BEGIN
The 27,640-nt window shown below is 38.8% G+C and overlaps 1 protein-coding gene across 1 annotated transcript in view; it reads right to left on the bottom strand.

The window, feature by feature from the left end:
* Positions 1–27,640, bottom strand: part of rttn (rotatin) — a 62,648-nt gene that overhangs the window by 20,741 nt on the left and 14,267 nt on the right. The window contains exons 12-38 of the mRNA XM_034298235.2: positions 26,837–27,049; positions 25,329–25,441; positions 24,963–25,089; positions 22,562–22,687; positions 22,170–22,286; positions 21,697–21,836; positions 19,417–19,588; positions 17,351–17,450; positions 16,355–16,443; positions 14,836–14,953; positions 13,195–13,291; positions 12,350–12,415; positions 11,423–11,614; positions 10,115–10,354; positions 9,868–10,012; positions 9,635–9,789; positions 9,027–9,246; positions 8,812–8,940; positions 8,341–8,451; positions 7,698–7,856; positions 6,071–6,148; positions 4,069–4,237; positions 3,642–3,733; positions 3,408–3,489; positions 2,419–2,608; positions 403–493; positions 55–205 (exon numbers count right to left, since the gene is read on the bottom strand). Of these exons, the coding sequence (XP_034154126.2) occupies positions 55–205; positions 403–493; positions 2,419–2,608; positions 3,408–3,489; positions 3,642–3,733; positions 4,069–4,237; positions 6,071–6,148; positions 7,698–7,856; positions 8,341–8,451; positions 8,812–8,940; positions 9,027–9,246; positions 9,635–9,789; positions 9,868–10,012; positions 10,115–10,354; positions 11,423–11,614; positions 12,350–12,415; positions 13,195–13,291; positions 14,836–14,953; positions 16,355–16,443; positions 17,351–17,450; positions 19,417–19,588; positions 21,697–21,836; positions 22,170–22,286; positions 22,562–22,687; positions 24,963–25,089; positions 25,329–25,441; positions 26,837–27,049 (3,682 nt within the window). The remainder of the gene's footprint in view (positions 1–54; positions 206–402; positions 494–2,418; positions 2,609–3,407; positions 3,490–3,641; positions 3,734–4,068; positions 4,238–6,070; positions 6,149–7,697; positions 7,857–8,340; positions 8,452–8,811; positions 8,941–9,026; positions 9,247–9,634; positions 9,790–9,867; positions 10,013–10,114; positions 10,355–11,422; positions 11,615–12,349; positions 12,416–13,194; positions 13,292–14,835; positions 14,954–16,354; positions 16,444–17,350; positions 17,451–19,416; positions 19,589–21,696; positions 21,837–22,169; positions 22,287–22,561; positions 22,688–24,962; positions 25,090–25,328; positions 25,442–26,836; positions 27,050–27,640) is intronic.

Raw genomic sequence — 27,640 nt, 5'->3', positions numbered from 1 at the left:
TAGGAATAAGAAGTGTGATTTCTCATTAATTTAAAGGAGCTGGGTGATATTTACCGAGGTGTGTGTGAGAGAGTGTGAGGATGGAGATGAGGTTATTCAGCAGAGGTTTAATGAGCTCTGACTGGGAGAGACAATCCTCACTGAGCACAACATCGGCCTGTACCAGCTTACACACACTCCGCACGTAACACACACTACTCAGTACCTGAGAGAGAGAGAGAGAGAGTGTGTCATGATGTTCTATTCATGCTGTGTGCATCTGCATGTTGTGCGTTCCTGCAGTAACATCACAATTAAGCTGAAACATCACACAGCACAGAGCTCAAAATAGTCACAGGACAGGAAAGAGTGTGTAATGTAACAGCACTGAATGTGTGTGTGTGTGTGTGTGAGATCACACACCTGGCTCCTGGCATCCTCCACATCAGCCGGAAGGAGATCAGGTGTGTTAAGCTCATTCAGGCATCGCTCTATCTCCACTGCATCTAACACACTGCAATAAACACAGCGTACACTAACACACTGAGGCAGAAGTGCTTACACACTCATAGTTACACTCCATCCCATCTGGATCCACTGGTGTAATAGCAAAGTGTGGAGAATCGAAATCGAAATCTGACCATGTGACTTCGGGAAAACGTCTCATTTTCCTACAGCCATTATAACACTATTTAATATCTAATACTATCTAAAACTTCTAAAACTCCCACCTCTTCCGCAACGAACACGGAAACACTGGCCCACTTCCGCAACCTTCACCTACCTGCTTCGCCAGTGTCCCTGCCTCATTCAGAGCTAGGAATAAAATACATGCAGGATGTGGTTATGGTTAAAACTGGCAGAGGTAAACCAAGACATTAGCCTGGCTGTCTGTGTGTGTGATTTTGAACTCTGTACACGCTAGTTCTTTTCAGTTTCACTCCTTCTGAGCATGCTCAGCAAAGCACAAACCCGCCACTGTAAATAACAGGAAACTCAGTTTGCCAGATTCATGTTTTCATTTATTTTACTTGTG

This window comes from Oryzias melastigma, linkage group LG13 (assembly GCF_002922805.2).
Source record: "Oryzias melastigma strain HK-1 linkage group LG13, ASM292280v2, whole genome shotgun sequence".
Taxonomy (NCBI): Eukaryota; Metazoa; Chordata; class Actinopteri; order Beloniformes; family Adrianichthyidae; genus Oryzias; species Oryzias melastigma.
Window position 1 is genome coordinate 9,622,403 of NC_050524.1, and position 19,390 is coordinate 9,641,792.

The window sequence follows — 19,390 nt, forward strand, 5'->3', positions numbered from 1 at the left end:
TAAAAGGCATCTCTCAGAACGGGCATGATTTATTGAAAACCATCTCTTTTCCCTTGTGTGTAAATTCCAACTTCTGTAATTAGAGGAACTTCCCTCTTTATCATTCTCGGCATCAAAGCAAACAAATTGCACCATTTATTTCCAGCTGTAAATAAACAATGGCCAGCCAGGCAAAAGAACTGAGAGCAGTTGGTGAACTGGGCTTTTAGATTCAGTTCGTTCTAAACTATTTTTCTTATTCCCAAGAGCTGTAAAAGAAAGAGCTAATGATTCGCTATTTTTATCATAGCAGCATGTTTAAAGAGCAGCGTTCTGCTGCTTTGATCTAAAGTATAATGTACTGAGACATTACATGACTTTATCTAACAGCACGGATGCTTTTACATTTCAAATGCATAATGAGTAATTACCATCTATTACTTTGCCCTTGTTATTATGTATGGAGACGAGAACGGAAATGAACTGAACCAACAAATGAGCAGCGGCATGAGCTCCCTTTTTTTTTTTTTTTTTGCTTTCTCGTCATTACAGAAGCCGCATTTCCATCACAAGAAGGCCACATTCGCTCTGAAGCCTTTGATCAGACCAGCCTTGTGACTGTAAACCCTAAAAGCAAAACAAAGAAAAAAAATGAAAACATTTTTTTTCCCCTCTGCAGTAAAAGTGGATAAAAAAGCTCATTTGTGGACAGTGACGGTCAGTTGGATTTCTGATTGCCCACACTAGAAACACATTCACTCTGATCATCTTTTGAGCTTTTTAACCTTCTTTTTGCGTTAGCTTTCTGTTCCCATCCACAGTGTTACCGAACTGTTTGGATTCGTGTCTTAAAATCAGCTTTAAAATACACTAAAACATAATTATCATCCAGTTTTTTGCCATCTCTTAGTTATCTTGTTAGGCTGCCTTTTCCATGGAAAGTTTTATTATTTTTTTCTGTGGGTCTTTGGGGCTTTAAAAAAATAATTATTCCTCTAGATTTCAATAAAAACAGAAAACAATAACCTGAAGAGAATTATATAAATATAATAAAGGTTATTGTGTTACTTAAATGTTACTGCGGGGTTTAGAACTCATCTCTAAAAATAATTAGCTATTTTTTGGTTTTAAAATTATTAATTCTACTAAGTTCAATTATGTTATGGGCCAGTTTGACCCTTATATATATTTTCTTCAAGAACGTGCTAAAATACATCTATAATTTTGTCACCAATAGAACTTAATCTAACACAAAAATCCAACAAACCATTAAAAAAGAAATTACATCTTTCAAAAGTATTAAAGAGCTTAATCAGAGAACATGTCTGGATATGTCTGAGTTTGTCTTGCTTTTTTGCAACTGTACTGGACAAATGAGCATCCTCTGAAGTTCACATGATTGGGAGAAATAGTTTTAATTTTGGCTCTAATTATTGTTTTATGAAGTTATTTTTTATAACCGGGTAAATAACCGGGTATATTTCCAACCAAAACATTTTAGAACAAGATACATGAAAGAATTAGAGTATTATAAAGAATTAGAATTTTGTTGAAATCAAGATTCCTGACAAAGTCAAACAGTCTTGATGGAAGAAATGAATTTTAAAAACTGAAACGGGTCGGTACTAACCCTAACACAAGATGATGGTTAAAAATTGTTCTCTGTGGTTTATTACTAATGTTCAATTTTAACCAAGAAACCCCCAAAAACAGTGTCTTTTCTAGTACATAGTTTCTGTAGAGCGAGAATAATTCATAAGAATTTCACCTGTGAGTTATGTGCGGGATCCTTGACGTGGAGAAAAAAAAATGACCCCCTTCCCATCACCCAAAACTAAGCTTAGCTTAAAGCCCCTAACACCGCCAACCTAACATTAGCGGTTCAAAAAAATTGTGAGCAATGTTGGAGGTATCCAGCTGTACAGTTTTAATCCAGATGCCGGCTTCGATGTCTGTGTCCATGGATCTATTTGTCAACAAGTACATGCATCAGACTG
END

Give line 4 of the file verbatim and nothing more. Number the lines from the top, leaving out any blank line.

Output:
Raw genomic sequence — 27,640 nt, 5'->3', positions numbered from 1 at the left: